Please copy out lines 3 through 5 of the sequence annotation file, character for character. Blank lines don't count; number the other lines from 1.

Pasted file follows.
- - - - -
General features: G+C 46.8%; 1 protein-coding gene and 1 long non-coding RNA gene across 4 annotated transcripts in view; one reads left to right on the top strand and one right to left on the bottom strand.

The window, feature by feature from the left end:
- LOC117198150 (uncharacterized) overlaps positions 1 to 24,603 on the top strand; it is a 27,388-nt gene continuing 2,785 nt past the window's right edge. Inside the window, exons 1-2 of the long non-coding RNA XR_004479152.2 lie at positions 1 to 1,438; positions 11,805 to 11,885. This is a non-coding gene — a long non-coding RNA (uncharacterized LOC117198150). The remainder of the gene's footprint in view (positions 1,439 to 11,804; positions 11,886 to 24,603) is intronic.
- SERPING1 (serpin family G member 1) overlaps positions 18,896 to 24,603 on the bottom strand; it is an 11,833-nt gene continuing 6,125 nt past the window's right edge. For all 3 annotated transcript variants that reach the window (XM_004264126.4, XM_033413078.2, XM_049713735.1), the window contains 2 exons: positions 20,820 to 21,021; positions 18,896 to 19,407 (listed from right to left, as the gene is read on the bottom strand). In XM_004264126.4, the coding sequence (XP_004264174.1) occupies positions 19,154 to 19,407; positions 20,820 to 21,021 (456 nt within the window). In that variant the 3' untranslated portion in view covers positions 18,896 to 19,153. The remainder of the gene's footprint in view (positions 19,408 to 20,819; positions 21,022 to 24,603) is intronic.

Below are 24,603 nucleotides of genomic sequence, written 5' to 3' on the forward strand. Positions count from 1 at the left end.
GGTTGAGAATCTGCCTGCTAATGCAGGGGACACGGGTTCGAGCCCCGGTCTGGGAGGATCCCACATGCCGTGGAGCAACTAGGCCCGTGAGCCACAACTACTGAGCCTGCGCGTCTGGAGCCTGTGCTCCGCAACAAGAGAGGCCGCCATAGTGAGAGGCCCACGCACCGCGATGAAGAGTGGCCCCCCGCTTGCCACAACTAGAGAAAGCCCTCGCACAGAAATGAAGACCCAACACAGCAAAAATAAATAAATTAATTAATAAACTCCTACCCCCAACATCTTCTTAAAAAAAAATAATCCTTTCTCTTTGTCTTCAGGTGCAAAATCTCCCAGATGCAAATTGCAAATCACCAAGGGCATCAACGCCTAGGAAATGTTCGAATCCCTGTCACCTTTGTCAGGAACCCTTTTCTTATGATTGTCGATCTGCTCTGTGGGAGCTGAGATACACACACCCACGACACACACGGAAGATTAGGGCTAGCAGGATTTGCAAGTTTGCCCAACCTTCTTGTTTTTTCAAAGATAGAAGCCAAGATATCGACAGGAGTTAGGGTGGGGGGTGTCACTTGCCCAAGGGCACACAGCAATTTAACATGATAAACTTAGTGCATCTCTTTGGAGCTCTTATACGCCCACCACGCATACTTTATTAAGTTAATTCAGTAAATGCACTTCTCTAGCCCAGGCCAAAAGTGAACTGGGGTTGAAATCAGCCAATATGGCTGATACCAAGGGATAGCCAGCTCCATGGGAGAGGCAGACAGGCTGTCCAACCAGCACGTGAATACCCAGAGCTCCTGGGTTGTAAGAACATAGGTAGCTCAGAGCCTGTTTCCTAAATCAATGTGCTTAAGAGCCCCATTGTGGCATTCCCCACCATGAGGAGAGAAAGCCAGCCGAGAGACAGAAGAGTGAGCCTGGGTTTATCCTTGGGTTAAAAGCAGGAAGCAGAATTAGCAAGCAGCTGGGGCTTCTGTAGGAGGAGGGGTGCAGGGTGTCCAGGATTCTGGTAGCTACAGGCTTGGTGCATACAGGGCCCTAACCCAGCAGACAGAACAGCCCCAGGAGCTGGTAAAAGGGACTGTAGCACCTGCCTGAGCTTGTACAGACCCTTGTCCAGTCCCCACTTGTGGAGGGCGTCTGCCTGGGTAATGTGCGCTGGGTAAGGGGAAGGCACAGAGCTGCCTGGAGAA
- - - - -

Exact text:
- LOC117198150 (uncharacterized) overlaps positions 1 to 24,603 on the top strand; it is a 27,388-nt gene continuing 2,785 nt past the window's right edge. Inside the window, exons 1-2 of the long non-coding RNA XR_004479152.2 lie at positions 1 to 1,438; positions 11,805 to 11,885. This is a non-coding gene — a long non-coding RNA (uncharacterized LOC117198150). The remainder of the gene's footprint in view (positions 1,439 to 11,804; positions 11,886 to 24,603) is intronic.
- SERPING1 (serpin family G member 1) overlaps positions 18,896 to 24,603 on the bottom strand; it is an 11,833-nt gene continuing 6,125 nt past the window's right edge. For all 3 annotated transcript variants that reach the window (XM_004264126.4, XM_033413078.2, XM_049713735.1), the window contains 2 exons: positions 20,820 to 21,021; positions 18,896 to 19,407 (listed from right to left, as the gene is read on the bottom strand). In XM_004264126.4, the coding sequence (XP_004264174.1) occupies positions 19,154 to 19,407; positions 20,820 to 21,021 (456 nt within the window). In that variant the 3' untranslated portion in view covers positions 18,896 to 19,153. The remainder of the gene's footprint in view (positions 19,408 to 20,819; positions 21,022 to 24,603) is intronic.

Below are 24,603 nucleotides of genomic sequence, written 5' to 3' on the forward strand. Positions count from 1 at the left end.